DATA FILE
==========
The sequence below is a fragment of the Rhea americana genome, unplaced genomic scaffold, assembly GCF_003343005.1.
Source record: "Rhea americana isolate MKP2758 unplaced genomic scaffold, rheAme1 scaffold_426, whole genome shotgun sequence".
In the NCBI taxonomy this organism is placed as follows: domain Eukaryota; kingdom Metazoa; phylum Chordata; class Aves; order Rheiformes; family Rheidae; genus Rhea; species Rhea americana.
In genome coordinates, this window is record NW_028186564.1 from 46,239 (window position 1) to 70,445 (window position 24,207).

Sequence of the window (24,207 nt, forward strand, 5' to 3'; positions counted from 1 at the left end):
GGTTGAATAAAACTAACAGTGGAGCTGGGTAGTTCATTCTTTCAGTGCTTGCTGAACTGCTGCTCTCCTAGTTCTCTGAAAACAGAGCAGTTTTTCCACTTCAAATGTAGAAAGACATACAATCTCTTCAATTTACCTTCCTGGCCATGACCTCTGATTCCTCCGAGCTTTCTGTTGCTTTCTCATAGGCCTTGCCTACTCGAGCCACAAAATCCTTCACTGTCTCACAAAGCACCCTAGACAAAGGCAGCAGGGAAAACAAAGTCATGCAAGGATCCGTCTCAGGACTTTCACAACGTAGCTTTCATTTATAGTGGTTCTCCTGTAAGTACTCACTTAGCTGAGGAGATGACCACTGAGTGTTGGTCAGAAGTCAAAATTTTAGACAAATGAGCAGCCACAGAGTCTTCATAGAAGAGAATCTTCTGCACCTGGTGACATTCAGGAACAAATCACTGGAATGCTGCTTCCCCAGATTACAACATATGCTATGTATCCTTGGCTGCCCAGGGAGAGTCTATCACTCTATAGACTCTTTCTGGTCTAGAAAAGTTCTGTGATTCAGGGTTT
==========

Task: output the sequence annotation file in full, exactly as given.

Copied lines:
The sequence below is a fragment of the Rhea americana genome, unplaced genomic scaffold, assembly GCF_003343005.1.
Source record: "Rhea americana isolate MKP2758 unplaced genomic scaffold, rheAme1 scaffold_426, whole genome shotgun sequence".
In the NCBI taxonomy this organism is placed as follows: domain Eukaryota; kingdom Metazoa; phylum Chordata; class Aves; order Rheiformes; family Rheidae; genus Rhea; species Rhea americana.
In genome coordinates, this window is record NW_028186564.1 from 46,239 (window position 1) to 70,445 (window position 24,207).

Sequence of the window (24,207 nt, forward strand, 5' to 3'; positions counted from 1 at the left end):
GGTTGAATAAAACTAACAGTGGAGCTGGGTAGTTCATTCTTTCAGTGCTTGCTGAACTGCTGCTCTCCTAGTTCTCTGAAAACAGAGCAGTTTTTCCACTTCAAATGTAGAAAGACATACAATCTCTTCAATTTACCTTCCTGGCCATGACCTCTGATTCCTCCGAGCTTTCTGTTGCTTTCTCATAGGCCTTGCCTACTCGAGCCACAAAATCCTTCACTGTCTCACAAAGCACCCTAGACAAAGGCAGCAGGGAAAACAAAGTCATGCAAGGATCCGTCTCAGGACTTTCACAACGTAGCTTTCATTTATAGTGGTTCTCCTGTAAGTACTCACTTAGCTGAGGAGATGACCACTGAGTGTTGGTCAGAAGTCAAAATTTTAGACAAATGAGCAGCCACAGAGTCTTCATAGAAGAGAATCTTCTGCACCTGGTGACATTCAGGAACAAATCACTGGAATGCTGCTTCCCCAGATTACAACATATGCTATGTATCCTTGGCTGCCCAGGGAGAGTCTATCACTCTATAGACTCTTTCTGGTCTAGAAAAGTTCTGTGATTCAGGGTTT